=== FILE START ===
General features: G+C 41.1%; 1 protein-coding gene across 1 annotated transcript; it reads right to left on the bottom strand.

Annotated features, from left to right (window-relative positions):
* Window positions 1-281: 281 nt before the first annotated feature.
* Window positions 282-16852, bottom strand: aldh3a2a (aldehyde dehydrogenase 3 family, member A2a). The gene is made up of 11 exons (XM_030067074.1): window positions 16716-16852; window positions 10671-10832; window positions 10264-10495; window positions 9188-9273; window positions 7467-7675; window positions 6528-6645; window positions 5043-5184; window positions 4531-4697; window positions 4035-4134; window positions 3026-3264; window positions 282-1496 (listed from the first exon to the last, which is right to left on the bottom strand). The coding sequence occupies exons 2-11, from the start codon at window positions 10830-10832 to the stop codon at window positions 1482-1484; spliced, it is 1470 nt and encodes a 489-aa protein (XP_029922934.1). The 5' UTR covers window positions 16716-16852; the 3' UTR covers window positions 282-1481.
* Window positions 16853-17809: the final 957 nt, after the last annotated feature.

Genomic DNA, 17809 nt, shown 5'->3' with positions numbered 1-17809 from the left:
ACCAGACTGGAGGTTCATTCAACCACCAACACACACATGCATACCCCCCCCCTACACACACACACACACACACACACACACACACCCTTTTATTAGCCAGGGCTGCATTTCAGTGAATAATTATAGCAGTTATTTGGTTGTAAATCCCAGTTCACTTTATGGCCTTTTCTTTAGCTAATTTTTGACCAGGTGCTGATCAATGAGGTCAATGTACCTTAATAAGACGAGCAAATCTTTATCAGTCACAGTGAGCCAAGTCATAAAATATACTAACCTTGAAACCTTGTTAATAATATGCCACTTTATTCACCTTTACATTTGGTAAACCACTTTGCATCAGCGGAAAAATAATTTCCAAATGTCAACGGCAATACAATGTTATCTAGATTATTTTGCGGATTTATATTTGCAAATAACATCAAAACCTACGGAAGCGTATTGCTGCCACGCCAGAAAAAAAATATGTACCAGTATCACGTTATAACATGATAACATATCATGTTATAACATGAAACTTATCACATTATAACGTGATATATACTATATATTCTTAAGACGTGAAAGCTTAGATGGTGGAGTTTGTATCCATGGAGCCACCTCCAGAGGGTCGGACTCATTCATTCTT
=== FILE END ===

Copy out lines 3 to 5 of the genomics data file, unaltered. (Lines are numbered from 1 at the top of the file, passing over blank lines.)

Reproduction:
* Window positions 1-281: 281 nt before the first annotated feature.
* Window positions 282-16852, bottom strand: aldh3a2a (aldehyde dehydrogenase 3 family, member A2a). The gene is made up of 11 exons (XM_030067074.1): window positions 16716-16852; window positions 10671-10832; window positions 10264-10495; window positions 9188-9273; window positions 7467-7675; window positions 6528-6645; window positions 5043-5184; window positions 4531-4697; window positions 4035-4134; window positions 3026-3264; window positions 282-1496 (listed from the first exon to the last, which is right to left on the bottom strand). The coding sequence occupies exons 2-11, from the start codon at window positions 10830-10832 to the stop codon at window positions 1482-1484; spliced, it is 1470 nt and encodes a 489-aa protein (XP_029922934.1). The 5' UTR covers window positions 16716-16852; the 3' UTR covers window positions 282-1481.
* Window positions 16853-17809: the final 957 nt, after the last annotated feature.